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Infidelity, divorce, and Newt Gingrich: Can voters get past his record?

At a time when half of marriages end in divorce, it may be that GOP hopeful Newt Gingrich can overcome his checkered marital history of infidelity and divorce. Or not.

Republican presidential candidate Newt Gingrich speaks at the CBS News/National Journal foreign policy debate at the Benjamin Johnson Arena, Saturday in Spartanburg, S.C.

Richard Shiro/AP

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Ronald Reagan was America's only divorced president. And several men who occupied 1600 Pennsylvania Avenue – Bill Clinton perhaps most notably in contemporary times – were unfaithful to their spouses. 

But there’s only one candidate seeking the nation’s highest office this year who has both knocks against him: Republican Newt Gingrich. 

Mr. Gingrich’s opponents are bound to make an issue of it. Politico reported Tuesday that guests staying in a Des Moines hotel found a flier slipped under their doors from a group calling itself Christian Leaders in Government. It asked: “If Newt Gingrich can’t be faithful to his wife, how can we trust him to be faithful to conservative voters?”

Anonymous slander campaigns aren’t a new thing, especially in contests in early caucus and primary states. True or not, they can pick up steam there, and groups like the as-yet-unidentifiable organization – or maybe individual – responsible for the Gingrich flier can do damage before anyone knows who is behind the effort. But in 2012, with voters concerned about a series of serious pocketbook issues, from jobs to taxes to health insurance, will they be swayed by the personal shortcomings of the candidates? And if they are, how does Gingrich address the matter in a thoughtful way that satisfies Americans?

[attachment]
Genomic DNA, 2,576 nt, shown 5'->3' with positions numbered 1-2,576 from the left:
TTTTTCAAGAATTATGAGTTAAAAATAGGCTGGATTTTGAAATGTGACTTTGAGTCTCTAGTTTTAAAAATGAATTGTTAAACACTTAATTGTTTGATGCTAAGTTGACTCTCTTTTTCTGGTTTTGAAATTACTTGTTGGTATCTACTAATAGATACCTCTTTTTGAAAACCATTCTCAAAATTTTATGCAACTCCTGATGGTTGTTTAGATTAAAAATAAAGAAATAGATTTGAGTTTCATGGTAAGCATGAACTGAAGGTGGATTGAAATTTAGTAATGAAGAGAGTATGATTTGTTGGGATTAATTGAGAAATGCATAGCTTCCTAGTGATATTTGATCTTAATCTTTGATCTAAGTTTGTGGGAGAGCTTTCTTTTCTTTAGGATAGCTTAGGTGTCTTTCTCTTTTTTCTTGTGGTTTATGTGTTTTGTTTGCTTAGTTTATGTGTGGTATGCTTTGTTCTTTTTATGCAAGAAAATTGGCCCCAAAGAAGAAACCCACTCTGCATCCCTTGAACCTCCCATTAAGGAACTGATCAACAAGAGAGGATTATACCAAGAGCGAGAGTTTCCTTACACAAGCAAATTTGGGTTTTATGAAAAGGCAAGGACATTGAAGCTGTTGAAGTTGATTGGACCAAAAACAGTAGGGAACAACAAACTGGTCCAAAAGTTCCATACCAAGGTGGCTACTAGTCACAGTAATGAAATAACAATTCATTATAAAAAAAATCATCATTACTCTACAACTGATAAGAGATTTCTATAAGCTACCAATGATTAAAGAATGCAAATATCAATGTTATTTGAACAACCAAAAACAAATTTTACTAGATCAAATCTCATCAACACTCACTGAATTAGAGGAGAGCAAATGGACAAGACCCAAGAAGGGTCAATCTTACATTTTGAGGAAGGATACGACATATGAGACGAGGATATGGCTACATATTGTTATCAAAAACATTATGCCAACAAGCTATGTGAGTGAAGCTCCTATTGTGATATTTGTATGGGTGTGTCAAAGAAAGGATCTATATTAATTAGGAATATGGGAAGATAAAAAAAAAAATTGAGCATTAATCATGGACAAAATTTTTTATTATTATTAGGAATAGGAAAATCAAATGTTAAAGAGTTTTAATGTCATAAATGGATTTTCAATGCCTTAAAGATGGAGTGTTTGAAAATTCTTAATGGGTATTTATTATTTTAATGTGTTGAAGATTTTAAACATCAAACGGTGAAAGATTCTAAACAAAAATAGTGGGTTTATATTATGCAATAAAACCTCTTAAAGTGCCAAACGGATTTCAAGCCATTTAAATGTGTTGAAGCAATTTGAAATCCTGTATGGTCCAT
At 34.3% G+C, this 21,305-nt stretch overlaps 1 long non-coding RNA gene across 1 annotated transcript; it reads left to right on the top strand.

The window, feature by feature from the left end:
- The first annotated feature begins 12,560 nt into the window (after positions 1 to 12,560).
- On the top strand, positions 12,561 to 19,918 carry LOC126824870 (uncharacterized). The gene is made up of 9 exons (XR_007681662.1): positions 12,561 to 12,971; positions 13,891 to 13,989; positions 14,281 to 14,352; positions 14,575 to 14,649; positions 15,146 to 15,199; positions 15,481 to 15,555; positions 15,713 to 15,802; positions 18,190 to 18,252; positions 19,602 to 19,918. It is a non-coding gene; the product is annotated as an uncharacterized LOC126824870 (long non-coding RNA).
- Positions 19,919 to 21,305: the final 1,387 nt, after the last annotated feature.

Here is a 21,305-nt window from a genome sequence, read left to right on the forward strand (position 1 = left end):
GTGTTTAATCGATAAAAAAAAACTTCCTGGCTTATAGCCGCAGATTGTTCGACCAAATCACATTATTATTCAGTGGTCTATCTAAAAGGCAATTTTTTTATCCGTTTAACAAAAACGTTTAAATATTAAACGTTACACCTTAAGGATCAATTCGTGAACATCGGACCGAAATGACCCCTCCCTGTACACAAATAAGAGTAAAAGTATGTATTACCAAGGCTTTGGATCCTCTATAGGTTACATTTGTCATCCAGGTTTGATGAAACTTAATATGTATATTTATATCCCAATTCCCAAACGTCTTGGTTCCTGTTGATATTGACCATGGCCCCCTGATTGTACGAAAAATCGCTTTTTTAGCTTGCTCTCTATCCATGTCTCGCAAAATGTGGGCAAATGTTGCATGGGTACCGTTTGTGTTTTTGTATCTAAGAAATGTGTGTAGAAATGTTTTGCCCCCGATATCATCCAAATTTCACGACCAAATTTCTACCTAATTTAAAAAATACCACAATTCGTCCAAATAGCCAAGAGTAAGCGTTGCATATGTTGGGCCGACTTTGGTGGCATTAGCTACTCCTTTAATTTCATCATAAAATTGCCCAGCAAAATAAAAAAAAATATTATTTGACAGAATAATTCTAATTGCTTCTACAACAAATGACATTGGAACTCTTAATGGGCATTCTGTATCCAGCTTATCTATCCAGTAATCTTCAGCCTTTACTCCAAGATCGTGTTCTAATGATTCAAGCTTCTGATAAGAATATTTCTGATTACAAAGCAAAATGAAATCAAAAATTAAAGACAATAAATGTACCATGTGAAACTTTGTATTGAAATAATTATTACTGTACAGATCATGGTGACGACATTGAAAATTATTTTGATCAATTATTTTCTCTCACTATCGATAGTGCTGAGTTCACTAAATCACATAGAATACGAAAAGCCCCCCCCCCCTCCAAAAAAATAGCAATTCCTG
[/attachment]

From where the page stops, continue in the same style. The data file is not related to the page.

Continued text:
If Gingrich were to secure the nomination – he is rivaling presumed front-runner Mitt Romney in recent national polls despite a financial and organizational disadvantage – he would surely have to discuss his past personal choices, say campaign watchers.

“He’s going to have to address it,” says David Yepsen, director of the Paul Simon Public Policy Institute at Southern Illinois University, in Carbondale. “I think it will come up. It’s part of his narrative and his story, and he’s going to have to talk about it.” 


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